More than 800 million people are victims of hunger in today’s world. In addition, nearly 2 billion are affected by so-called “hidden hunger” – absence of important vitamins and minerals in their diet, which may lead to lasting and irreparable health damage. Most of those who go hungry come from low- and medium-income countries, and many of them live in the countryside.
Hunger and undernourishment lead to sickness and death. They undermine the normal development of children and make it more difficult to learn in school. For adults, it becomes more burdensome to work and take care of their families when they lack sufficient access to food.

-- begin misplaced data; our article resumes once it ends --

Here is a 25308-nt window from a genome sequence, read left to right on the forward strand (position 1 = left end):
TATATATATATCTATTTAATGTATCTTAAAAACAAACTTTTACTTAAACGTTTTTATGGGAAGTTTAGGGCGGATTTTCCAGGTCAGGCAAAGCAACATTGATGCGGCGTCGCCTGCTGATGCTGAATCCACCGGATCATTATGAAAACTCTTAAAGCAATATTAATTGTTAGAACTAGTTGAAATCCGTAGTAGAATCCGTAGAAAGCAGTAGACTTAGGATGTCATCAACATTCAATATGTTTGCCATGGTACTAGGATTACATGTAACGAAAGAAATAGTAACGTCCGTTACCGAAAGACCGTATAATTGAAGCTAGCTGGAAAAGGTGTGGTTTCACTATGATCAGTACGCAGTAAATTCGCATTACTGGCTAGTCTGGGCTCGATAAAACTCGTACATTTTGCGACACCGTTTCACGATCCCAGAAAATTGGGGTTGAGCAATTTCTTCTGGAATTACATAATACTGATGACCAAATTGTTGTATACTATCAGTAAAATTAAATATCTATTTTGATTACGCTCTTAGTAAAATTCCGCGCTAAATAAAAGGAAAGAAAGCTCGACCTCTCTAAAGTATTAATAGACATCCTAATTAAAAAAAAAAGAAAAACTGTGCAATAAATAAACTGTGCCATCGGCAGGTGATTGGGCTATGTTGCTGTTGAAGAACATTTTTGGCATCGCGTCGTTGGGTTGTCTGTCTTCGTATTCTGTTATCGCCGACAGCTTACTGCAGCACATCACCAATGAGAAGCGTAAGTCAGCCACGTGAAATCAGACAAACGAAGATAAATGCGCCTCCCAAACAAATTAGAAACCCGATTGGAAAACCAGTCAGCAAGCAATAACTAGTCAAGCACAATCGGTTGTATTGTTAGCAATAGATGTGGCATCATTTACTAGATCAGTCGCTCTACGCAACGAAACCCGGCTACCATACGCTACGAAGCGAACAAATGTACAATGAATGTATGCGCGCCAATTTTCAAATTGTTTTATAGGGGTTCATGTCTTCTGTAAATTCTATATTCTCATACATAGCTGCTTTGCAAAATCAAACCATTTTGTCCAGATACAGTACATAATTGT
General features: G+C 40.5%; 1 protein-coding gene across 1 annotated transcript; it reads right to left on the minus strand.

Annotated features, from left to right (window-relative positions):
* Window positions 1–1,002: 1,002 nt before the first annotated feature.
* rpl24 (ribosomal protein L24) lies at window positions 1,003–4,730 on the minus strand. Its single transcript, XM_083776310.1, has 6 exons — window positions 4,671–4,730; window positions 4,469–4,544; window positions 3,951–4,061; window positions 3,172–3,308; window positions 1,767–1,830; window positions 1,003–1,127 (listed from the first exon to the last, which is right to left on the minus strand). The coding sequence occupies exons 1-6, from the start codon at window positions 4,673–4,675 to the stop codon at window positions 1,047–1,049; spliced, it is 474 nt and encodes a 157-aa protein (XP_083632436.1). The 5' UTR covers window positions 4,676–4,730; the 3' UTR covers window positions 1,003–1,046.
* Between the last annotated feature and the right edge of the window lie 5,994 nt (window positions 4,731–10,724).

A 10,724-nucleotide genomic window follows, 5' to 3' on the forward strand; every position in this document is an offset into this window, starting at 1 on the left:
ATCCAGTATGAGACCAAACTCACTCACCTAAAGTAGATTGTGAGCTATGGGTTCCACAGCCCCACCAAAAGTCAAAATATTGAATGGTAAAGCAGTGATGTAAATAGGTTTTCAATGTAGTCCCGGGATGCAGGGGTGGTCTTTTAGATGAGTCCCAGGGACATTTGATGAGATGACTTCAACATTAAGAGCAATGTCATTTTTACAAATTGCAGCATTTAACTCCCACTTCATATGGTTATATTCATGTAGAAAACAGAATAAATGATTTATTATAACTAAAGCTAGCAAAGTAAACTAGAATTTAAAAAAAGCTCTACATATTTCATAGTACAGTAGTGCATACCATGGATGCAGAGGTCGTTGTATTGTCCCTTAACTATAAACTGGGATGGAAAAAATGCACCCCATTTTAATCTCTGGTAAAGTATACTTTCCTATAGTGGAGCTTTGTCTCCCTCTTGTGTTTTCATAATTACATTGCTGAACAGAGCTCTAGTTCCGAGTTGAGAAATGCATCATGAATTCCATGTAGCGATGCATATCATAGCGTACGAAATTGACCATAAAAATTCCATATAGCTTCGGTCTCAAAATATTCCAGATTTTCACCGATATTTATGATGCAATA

The World Bank is one of many actors who point to agriculture as the most effective area in which to combat hunger and poverty. According to the World Bank, growth in the agricultural sector is more than twice as effective in reducing poverty as growth in other sectors.
The right to food is a fundamental human right. It is described in the UN’s Declaration of Human Rights of 1948, and later also in the UN’s International Covenant on Economic, Social and Cultural Rights (ICESCR). It implies that authorities should facilitate access to enough and safe food for individuals and their households. The governments that have signed the Covenant have committed themselves to respect, protect and fulfill the right to food.